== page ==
Coffee EO for Anxiety/ADHD Behaviors: (Readers ask: Can I use a drop of Joe?)

March 21, 2017

 

Connected parenting can be a roller coaster ride on a good day. Children with developmental trauma have a complex neurological highway with which to process day to day stimuli due to the changes trauma creates in the brain. This can cause them to be 'all over the map' from moment to moment. Subsequently, it's not uncommon for children who have been touched by trauma to receive a diagnosis of ADHD, anxiety, etc. from their medical provider as their caregivers seek help.
 

A couple of my readers recently asked about using coffee essential oil for anxiety/ADHD behaviors. There are some folks that use the caffeine in coffee or high caffeine soda to slow the neurological process in such a way as to have a calming affect. My readers questioned whether or not there was caffeine in the essential oil and if there was, could they get the benefit from applying it topically rather than ingesting it. The short answers, yes and maybe. We just don't know yet.

I spent the last week looking for data on coffee essential oil. I can only assume this is a relatively new to market oil as there is very little data to be found on coffee essential oil (steam distilled or CO-2 extracted). I found no information in any of the roughly four-dozen aromatherapy reference books I have. I asked the few companies I could find that sell it for GC/MS reports so I could analyze the data for myself. Plant Therapy stated the product is too viscous for testing. Marge at Nature's Gift told me she didn't have a report for it but she did have a report for the cocoa CO-2 extract that may be helpful due to their similarities. SunRose Aromatics had lost their report and is emailing their supplier to get a replacement. I'm still waiting on them to get me a copy of their GC/MS report, if and when they get that from their supplier, and get it to me I'll update this post. They're dealing with that insane amount of snow beating down the north east coast.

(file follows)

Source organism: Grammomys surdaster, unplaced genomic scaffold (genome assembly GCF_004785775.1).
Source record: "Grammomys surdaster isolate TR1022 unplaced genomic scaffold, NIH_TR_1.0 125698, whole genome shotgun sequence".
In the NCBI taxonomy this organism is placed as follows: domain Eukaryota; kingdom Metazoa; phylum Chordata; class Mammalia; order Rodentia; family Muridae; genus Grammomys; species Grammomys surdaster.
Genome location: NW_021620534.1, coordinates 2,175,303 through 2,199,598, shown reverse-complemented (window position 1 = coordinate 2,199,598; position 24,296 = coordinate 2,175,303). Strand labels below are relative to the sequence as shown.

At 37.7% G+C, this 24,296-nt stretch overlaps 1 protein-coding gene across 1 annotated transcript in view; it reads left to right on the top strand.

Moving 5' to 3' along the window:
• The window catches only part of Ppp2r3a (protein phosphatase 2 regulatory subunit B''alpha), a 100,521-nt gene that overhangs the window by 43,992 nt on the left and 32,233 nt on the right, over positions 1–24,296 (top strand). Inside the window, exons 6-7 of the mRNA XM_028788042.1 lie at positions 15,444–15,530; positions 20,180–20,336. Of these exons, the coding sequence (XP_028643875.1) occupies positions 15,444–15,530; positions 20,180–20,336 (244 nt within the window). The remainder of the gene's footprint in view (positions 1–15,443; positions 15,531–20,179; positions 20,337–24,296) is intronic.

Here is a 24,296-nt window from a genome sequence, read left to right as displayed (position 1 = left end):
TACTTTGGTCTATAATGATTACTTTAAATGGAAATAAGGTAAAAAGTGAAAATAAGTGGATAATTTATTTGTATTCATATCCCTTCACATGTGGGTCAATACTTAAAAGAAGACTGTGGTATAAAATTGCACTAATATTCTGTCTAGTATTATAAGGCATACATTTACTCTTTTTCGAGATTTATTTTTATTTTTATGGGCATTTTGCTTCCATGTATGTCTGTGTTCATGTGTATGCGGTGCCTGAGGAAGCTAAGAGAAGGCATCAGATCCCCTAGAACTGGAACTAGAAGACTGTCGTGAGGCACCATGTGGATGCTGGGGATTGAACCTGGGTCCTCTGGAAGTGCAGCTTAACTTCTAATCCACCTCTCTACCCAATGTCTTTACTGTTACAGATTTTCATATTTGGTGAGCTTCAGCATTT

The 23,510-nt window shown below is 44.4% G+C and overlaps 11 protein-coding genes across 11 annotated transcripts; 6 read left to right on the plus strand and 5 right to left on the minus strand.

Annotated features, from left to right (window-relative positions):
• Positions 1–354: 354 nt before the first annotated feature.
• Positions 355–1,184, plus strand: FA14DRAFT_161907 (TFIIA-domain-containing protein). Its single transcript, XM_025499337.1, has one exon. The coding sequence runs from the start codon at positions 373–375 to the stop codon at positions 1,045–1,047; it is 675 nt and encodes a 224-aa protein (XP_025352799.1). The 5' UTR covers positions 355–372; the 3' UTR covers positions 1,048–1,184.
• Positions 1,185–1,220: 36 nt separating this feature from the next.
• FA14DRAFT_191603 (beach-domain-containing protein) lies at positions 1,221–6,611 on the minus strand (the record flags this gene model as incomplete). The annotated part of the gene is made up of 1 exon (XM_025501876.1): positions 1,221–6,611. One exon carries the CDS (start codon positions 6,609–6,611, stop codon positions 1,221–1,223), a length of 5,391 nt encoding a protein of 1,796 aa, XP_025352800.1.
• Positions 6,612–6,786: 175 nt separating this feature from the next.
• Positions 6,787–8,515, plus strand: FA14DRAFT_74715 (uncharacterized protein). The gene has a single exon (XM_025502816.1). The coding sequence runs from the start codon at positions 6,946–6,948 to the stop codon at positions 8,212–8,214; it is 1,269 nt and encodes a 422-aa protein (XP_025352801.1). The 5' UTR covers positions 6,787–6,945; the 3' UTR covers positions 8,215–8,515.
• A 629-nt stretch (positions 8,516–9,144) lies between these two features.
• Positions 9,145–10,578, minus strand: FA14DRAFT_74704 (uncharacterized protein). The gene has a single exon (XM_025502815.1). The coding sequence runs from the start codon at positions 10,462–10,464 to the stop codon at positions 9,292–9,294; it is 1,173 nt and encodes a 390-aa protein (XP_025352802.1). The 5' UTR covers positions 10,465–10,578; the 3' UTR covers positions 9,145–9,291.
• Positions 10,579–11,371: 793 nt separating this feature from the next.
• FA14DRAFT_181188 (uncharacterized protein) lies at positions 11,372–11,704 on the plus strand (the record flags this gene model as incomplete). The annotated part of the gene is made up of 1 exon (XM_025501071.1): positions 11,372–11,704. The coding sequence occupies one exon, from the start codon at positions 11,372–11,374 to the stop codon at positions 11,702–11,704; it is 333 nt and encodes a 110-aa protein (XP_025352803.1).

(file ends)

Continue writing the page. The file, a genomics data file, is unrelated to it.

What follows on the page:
From private communication with Marge Clark at Nature's Gift the certificate of analysis for the cocoa CO-2 shows there is "Coffein" in the extract. Marge advised if someone needs to avoid caffeine, they should avoid both the coffee and cocoa CO-2 extract because the caffeine will come through the extraction process. The "coffein" in the coffee extract is expected to be higher than that in the cocoa extract which is coming in at 4.7% according to the certificate of analysis posted for the cocoa CO-2 extract on the Nature's Gift website.

In the interim, since the CO-2 extraction of the oil is not expensive I ordered some to work with and do some hands on research myself. Like all sciences, aromatherapy is alive and the knowledge continues to grow as new oils are distilled or extracted. The data will not be available until many people use the oil and publish their results. I'm going to feed my inner nerd. I have two children with very different focus issues so I'll see how each of them responds to this oil. They both like the smell of coffee as well, we're Seattle folks so that's no big surprise there. I also have my own epilepsy induced focus issues so my first three test subjects are lined up.